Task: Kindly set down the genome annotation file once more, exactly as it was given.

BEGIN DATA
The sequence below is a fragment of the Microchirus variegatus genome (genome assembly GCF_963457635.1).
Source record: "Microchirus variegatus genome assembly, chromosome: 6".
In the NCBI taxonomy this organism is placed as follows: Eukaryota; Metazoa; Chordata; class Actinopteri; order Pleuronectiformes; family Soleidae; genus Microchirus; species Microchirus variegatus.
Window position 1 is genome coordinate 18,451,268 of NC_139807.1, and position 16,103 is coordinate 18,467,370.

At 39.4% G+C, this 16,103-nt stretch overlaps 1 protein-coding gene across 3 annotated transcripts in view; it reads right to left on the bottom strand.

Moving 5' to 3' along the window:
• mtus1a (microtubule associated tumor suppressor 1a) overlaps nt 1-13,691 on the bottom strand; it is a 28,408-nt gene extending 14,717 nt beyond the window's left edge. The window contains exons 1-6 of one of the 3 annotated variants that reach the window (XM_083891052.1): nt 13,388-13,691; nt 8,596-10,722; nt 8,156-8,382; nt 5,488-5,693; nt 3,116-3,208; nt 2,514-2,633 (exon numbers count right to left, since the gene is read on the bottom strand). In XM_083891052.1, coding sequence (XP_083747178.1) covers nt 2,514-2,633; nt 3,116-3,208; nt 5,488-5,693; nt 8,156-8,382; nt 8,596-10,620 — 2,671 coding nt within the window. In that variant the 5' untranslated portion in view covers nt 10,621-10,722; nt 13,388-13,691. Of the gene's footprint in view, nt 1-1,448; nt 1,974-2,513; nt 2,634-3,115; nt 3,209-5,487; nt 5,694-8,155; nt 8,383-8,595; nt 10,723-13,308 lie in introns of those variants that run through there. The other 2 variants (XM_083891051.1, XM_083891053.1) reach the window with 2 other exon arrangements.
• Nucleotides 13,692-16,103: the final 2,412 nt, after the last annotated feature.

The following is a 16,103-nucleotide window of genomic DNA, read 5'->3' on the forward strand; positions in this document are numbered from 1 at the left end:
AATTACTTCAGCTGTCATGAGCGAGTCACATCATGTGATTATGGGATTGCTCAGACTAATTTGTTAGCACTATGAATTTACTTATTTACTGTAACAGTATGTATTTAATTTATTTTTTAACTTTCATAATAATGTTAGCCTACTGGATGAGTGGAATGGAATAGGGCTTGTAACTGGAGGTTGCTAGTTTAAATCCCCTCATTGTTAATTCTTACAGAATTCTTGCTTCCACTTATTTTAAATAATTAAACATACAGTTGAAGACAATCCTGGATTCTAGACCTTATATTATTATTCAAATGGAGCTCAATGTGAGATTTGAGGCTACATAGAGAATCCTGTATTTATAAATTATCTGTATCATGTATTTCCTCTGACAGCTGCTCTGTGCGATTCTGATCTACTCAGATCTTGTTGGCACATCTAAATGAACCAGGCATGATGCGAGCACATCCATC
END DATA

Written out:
The sequence below is a fragment of the Microchirus variegatus genome (genome assembly GCF_963457635.1).
Source record: "Microchirus variegatus genome assembly, chromosome: 6".
In the NCBI taxonomy this organism is placed as follows: Eukaryota; Metazoa; Chordata; class Actinopteri; order Pleuronectiformes; family Soleidae; genus Microchirus; species Microchirus variegatus.
Window position 1 is genome coordinate 18,451,268 of NC_139807.1, and position 16,103 is coordinate 18,467,370.

At 39.4% G+C, this 16,103-nt stretch overlaps 1 protein-coding gene across 3 annotated transcripts in view; it reads right to left on the bottom strand.

Moving 5' to 3' along the window:
• mtus1a (microtubule associated tumor suppressor 1a) overlaps nt 1-13,691 on the bottom strand; it is a 28,408-nt gene extending 14,717 nt beyond the window's left edge. The window contains exons 1-6 of one of the 3 annotated variants that reach the window (XM_083891052.1): nt 13,388-13,691; nt 8,596-10,722; nt 8,156-8,382; nt 5,488-5,693; nt 3,116-3,208; nt 2,514-2,633 (exon numbers count right to left, since the gene is read on the bottom strand). In XM_083891052.1, coding sequence (XP_083747178.1) covers nt 2,514-2,633; nt 3,116-3,208; nt 5,488-5,693; nt 8,156-8,382; nt 8,596-10,620 — 2,671 coding nt within the window. In that variant the 5' untranslated portion in view covers nt 10,621-10,722; nt 13,388-13,691. Of the gene's footprint in view, nt 1-1,448; nt 1,974-2,513; nt 2,634-3,115; nt 3,209-5,487; nt 5,694-8,155; nt 8,383-8,595; nt 10,723-13,308 lie in introns of those variants that run through there. The other 2 variants (XM_083891051.1, XM_083891053.1) reach the window with 2 other exon arrangements.
• Nucleotides 13,692-16,103: the final 2,412 nt, after the last annotated feature.

The following is a 16,103-nucleotide window of genomic DNA, read 5'->3' on the forward strand; positions in this document are numbered from 1 at the left end:
AATTACTTCAGCTGTCATGAGCGAGTCACATCATGTGATTATGGGATTGCTCAGACTAATTTGTTAGCACTATGAATTTACTTATTTACTGTAACAGTATGTATTTAATTTATTTTTTAACTTTCATAATAATGTTAGCCTACTGGATGAGTGGAATGGAATAGGGCTTGTAACTGGAGGTTGCTAGTTTAAATCCCCTCATTGTTAATTCTTACAGAATTCTTGCTTCCACTTATTTTAAATAATTAAACATACAGTTGAAGACAATCCTGGATTCTAGACCTTATATTATTATTCAAATGGAGCTCAATGTGAGATTTGAGGCTACATAGAGAATCCTGTATTTATAAATTATCTGTATCATGTATTTCCTCTGACAGCTGCTCTGTGCGATTCTGATCTACTCAGATCTTGTTGGCACATCTAAATGAACCAGGCATGATGCGAGCACATCCATC